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Borders turbine protestors join mass demo in Perth  

Credit:  The Southern Reporter | 25 October 2013 | www.thesouthernreporter.co.uk ~~

Anti-wind farm campaigners from the Borders joined a mass protest in Perth at the weekend against the spread of turbines across Scotland.

Those gathered in the city on Saturday called on First Minister Alex Salmond to halt what they see as runaway wind energy development.

Objectors claim that as the destructive impact of wind farms on the environment and the economy become ever clearer, SNP wind policy has turned into a major rural vote-loser and threatens the independence vote.

Lauderdale Preservation Group spokesman Graeme Steele was among the speakers who addressed around 250 protesters from the south of Scotland and elsewhere.

Mr Steele told those assembled: “He [Alex Salmond] is gambling with the rural vote for independence and he loses more supporters every day another wind farm is proposed.

“With seven new wind applications a day across Scotland, that is a helluva lot of votes he is waving goodbye to.”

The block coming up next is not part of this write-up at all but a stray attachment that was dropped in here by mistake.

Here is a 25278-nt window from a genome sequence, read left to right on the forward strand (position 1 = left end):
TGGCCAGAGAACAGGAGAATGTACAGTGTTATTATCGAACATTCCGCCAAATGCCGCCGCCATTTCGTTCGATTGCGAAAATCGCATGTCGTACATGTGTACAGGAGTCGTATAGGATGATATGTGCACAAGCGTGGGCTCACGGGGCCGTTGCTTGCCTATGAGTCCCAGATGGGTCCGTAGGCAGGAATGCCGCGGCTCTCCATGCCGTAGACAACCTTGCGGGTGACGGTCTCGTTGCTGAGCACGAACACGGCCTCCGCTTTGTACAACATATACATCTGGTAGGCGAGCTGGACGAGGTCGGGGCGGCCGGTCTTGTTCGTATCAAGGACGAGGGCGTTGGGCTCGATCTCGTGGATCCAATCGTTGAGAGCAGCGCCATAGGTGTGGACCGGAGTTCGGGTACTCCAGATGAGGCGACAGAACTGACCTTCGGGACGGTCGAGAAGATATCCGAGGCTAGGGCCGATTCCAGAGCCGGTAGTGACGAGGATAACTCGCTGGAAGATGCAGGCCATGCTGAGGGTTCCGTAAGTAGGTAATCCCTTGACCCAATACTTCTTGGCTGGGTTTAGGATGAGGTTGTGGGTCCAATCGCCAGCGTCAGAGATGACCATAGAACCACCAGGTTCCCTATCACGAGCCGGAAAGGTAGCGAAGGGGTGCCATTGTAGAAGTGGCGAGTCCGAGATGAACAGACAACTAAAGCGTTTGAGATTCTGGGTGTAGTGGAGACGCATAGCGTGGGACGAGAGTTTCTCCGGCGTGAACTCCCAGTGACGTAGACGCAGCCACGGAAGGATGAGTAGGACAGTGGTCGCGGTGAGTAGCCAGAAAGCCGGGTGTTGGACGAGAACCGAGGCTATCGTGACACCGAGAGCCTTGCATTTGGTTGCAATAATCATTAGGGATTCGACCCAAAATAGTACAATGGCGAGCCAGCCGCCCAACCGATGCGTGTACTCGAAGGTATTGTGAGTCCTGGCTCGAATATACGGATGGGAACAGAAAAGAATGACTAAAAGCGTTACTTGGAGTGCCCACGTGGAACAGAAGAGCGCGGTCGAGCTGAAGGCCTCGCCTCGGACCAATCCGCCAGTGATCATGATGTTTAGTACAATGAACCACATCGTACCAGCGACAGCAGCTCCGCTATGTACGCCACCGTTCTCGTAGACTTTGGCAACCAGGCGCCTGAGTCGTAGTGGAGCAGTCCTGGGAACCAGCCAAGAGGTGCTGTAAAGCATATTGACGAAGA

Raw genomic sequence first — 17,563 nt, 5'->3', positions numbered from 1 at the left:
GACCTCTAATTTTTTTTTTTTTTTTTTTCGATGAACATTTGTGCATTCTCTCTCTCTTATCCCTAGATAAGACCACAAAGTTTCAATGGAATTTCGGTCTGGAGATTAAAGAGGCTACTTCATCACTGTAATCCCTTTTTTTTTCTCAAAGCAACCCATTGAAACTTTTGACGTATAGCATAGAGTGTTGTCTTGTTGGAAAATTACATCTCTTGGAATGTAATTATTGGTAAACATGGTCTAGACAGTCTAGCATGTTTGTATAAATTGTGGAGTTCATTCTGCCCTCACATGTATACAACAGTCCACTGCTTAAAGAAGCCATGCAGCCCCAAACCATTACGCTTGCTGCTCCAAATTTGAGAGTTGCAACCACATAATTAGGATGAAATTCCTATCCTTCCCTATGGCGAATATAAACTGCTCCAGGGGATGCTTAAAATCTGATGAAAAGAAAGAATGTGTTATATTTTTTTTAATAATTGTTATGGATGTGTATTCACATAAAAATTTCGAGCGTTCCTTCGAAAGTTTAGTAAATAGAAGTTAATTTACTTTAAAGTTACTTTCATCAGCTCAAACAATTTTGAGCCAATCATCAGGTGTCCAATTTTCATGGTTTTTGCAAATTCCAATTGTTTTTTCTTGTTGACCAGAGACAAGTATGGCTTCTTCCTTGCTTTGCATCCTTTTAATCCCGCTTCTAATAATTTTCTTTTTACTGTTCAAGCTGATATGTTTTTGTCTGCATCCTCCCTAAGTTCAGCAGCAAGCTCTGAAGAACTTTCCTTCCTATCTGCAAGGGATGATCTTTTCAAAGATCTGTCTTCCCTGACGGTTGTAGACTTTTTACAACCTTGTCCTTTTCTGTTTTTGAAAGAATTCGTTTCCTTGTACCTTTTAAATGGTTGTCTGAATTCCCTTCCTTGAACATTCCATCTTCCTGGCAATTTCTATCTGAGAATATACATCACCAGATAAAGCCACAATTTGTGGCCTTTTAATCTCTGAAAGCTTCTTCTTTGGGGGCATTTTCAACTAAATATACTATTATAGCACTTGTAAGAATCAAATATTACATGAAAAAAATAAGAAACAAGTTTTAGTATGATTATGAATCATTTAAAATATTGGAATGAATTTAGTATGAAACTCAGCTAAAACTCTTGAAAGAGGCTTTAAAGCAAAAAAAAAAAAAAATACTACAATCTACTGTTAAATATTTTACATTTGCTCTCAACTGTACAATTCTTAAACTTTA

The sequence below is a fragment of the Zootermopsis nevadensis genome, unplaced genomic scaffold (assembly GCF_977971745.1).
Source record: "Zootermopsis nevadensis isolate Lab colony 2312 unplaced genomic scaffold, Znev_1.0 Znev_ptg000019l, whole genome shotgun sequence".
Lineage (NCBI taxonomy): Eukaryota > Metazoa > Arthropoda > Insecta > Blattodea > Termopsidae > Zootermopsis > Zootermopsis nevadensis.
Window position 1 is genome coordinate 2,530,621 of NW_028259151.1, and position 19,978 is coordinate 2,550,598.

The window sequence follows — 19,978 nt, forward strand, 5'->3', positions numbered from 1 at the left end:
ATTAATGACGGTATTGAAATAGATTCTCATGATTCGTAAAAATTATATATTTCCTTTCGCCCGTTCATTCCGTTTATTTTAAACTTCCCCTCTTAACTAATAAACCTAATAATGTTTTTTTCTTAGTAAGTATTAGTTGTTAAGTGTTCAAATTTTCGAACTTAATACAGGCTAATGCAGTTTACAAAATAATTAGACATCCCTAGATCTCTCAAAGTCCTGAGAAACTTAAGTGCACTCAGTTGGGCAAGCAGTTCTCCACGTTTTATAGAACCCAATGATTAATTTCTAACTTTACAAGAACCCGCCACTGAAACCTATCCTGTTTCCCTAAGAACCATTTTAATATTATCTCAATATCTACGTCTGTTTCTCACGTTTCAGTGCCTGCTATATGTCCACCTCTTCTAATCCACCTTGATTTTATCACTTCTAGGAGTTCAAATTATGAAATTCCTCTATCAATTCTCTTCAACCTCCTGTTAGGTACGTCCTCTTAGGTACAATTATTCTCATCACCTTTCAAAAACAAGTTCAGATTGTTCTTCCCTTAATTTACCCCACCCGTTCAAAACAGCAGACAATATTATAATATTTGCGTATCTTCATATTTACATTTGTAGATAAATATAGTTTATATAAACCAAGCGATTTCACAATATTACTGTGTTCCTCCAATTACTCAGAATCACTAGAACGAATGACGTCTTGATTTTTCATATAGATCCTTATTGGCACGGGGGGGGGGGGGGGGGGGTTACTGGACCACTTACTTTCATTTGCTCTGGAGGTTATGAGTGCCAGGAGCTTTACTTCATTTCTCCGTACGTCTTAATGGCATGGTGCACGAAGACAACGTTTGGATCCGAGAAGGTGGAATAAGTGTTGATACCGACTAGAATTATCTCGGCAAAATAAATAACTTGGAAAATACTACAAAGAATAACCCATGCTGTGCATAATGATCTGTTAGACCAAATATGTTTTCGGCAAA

Graham Lang, chairman of Scotland against Spin, added: “The Scottish Government’s obsessional promotion of wind energy has reached a new and dangerous low with its setting aside of Lady Clark’s ruling about the legality of wind farm applications.

“Instead of going to war with the judiciary over a doomed policy, the Scottish Government should seize the opportunity for an immediate moratorium and a full-scale, properly-resourced review of wind energy policy.”

Source:  The Southern Reporter | 25 October 2013 | www.thesouthernreporter.co.uk

This article is the work of the source indicated. Any opinions expressed in it are not necessarily those of National Wind Watch.

The copyright of this article resides with the author or publisher indicated. As part of its noncommercial effort to present the environmental, social, scientific, and economic issues of large-scale wind power development to a global audience seeking such information, National Wind Watch endeavors to observe “fair use” as provided for in section 107 of U.S. Copyright Law and similar “fair dealing” provisions of the copyright laws of other nations. Send requests to excerpt, general inquiries, and comments via e-mail.

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